Collapsed disc FAQ: Five frequently asked questions about collapsed discs in the spine
If you were recently diagnosed with a collapsed disc, you probably have a number of concerns, and that’s understandable. While you’ll want to rely on your physician for individualized advice and guidance, Laser Spine Institute can provide general answers to some commonly asked questions, which can help put your mind at ease as you learn about your condition and focus on your next steps.
Q. What is a collapsed disc?
A. Collapsed disc is a term used to describe a spinal disc that has lost a significant amount of height. As such, it may appear to have flattened out or collapsed. Because the discs serve as cushioning pads between vertebrae, a loss of disc height can interfere with spinal function.
Q. What causes a collapsed disc?
A. Most collapsed discs result from nothing more than age-related degeneration. Daily wear and tear can gradually take a toll on the spine over time. With age, the discs naturally lose water content, becoming more brittle and prone to breakdown. As a disc becomes dehydrated, it may lose height and “collapse,” although the process of losing height takes years and is not as sudden as the term “collapsed disc” implies.
Q. What are the symptoms?
A. As a disc loses height, the vertebrae located immediately above and below it will move closer together. While this effect is usually not painful, it can reduce the space available for sensitive nerve roots that exit the spinal cord between vertebrae. If a spinal nerve becomes pinched, uncomfortable symptoms can develop at any point along the affected nerve’s pathway. For instance, pain, muscle weakness, numbness or tingling sensations may radiate from the spine down an arm or leg.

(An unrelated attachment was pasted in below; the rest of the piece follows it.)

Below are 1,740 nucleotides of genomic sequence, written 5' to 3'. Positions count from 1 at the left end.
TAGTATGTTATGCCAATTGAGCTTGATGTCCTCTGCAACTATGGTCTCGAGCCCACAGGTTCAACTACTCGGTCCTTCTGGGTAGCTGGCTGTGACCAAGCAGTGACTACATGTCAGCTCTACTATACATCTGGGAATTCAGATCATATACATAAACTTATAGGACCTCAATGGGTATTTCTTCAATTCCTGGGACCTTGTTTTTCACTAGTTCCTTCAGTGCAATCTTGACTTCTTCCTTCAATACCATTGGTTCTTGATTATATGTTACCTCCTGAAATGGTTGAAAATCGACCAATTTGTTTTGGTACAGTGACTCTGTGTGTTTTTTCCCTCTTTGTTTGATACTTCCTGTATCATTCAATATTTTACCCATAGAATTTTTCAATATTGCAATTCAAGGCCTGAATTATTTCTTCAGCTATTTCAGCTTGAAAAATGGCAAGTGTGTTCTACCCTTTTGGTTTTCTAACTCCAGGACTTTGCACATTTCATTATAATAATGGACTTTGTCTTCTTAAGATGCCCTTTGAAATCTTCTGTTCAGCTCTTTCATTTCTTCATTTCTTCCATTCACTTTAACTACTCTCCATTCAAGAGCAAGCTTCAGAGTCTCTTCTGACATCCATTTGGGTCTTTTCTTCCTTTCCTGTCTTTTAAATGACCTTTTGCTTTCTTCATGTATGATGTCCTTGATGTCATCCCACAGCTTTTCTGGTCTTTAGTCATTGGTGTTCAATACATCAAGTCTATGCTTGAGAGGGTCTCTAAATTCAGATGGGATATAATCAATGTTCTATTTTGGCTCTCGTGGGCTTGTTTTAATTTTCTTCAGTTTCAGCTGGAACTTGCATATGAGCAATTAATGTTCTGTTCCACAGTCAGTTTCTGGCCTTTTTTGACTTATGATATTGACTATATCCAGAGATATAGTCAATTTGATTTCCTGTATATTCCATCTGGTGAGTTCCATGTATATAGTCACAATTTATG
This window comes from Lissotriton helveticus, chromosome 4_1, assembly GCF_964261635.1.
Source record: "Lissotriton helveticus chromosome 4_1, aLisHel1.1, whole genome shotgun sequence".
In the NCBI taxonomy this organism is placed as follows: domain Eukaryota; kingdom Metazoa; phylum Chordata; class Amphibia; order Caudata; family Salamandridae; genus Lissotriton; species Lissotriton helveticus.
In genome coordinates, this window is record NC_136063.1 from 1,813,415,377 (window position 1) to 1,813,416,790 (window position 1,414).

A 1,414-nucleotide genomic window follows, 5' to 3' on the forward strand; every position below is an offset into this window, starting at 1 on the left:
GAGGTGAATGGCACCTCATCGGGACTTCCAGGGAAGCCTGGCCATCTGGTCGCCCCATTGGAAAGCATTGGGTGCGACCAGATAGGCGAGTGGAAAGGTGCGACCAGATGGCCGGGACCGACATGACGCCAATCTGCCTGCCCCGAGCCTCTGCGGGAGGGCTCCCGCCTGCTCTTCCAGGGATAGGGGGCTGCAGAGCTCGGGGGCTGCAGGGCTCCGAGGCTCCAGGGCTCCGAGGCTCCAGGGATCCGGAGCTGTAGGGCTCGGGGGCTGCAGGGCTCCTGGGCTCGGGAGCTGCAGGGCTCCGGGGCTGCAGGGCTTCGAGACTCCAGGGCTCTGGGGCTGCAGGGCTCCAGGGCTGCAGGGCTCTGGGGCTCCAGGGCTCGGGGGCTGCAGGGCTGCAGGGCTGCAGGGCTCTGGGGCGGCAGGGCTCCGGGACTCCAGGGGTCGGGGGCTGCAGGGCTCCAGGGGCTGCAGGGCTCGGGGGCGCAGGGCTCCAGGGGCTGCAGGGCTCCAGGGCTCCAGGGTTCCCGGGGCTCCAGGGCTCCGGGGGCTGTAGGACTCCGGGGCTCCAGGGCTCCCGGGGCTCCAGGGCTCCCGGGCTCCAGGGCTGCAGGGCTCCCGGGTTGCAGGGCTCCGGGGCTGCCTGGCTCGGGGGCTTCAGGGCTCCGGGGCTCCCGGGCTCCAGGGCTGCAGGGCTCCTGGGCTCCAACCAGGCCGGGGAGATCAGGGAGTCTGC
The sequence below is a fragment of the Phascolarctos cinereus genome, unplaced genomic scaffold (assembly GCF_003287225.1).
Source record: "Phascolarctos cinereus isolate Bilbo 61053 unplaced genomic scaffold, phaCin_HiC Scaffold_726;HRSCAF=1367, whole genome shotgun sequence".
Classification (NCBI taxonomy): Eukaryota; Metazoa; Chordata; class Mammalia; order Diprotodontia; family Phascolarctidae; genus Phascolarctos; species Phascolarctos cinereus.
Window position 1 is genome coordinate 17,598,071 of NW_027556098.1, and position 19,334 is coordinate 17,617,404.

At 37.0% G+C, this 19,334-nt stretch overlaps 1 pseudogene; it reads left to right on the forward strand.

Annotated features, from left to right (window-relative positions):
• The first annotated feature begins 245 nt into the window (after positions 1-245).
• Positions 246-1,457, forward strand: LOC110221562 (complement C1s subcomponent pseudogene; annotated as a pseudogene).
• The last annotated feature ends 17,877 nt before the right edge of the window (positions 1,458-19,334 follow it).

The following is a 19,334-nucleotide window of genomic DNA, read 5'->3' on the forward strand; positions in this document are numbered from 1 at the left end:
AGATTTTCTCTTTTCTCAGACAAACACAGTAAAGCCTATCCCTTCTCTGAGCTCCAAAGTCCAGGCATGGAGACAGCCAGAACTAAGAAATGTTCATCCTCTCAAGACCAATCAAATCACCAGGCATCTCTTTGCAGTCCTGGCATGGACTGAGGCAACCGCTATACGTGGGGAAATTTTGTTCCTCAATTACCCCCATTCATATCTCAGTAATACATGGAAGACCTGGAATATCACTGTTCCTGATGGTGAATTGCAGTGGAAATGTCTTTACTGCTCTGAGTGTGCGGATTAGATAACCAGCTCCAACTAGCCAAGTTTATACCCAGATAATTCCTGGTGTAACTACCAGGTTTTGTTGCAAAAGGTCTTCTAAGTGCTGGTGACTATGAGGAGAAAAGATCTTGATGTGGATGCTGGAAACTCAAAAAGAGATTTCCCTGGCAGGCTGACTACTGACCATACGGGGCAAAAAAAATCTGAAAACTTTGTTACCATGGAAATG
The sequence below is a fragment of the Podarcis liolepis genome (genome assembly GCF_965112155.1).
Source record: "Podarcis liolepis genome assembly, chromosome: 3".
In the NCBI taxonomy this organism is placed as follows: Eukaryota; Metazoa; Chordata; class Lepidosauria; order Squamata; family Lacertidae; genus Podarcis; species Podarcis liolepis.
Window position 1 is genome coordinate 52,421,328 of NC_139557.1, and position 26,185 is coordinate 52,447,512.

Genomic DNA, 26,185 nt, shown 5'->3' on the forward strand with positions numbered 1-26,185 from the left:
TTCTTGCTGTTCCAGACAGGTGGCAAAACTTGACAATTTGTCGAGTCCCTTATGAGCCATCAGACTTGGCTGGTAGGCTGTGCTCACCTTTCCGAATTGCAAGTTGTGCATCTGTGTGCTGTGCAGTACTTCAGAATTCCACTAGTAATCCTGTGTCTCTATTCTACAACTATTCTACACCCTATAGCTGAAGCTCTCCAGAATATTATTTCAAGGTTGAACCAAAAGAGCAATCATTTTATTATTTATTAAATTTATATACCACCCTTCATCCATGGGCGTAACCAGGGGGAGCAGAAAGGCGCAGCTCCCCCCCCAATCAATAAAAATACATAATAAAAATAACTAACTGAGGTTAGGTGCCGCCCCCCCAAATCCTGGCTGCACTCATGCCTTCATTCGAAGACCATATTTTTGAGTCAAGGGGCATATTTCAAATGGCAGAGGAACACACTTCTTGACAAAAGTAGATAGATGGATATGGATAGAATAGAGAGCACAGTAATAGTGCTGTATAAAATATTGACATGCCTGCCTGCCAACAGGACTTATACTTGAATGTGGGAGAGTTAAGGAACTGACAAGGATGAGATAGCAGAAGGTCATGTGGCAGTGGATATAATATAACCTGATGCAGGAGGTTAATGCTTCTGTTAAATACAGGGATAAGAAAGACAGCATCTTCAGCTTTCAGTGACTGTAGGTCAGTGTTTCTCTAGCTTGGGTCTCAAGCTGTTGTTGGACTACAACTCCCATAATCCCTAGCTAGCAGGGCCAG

Q. What are the treatments for a collapsed disc?
A. Usually, a collapsed disc is initially treated conservatively. For instance, many people are able to find meaningful symptom relief after taking a brief rest and then performing targeted physical therapy. To address persistent discomfort, a physician may prescribe medications or an epidural steroid injection. Some people also benefit from alternative treatments, such as yoga, acupuncture and chiropractic adjustment.
Q. Will I need surgery?
A. In general, collapsed disc surgery is considered a last resort for addressing pain that remains intolerable even after several weeks or months of conservative treatment. Only you can decide what level of pain is tolerable for you.
If you are ready to begin exploring collapsed disc surgery, contact Laser Spine Institute. We can provide a free MRI review* along with any answers you need about your condition and surgical treatment options. Our surgeons perform minimally invasive outpatient surgery that is a safer and effective alternative to traditional open spine surgery.^ Why not find out if you’re a candidate?